Japan's foreign reserves stand at $1.33 trillion, the world's second largest after China's and likely comprised mostly of dollars. While abundant, reserves could quickly dwindle if huge sums are required to influence rates each time Tokyo steps in.

Collapse of the Yen

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Japanese Yen courtesy of Trading Economics

Japanese Yen courtesy of Trading Economics

Up is Down

In Mid-2012 it took about 78 yen to buy a dollar. Now it takes 135. 

That's a 42 percent decline in the value of the yen. Some invert the chart so that down looks down. 

Japan's Balance of Trade

Japan needs massive food and energy imports with the Yen sinking and food and energy costs soaring.

On March 8, Reuters reported Japan logs biggest current account deficit since 2014 as oil import costs surge

Japan, the world's third-largest economy, posted a current account deficit of 1.1887 trillion yen ($10.31 billion) in January, the data showed, versus economists' median estimate of a 880 billion yen deficit in a Reuters poll.

It was the second straight month of deficit and marked the second largest deficit under comparable data going back to 1985.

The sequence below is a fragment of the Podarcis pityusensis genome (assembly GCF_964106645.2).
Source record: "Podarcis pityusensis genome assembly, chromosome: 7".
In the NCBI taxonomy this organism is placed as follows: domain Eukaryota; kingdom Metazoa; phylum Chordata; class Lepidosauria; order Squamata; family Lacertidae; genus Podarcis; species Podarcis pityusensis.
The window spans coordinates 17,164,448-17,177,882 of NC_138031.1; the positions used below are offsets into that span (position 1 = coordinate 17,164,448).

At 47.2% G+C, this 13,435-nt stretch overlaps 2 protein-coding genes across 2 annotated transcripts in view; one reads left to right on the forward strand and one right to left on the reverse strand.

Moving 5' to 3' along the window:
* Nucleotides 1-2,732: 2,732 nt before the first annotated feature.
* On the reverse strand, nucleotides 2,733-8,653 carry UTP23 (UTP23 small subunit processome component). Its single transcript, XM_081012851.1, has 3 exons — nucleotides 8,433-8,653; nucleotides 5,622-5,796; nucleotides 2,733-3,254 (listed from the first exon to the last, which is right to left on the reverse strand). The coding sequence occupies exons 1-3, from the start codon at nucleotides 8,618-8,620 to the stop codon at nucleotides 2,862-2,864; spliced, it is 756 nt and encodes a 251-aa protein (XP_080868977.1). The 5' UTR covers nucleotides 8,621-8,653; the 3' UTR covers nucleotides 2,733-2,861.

Surging fuel costs drove up the value of imports by 39.9% in January from a year earlier, outpacing a 15.2% rise in exports.

Fool's Move

Selling US dollar reserves to shore up the Yen would be a fool's move. If anything, it would make a collapse in the Yen more likely. 

As the US enters recession, Japan's export machine does not look so hot, to say the least. 

If "Mr. JGB" starts selling US treasuries to prop up the Yen, it's likely to elicit howls from the US. 

And it will get this reaction from me: What's Mr. JGB going to do tomorrow? 

End of the 40-Year Bull in Debt and a “Global Depression” Threat

In case you missed it, the ECB has a similar dilemma.

For discussion, please see The ECB Has a Huge Dilemma: Price stability or Bail Out Nations

Finally, please take another look at End of the 40-Year Bull in Debt and a “Global Depression” Threat

Over the years I maintained a currency crisis was far more likely in Japan than the US. We will see. Regardless, the end of the 40-year bull market in debt does not rate to be a pretty affair.

This post originated at MishTalk.Com.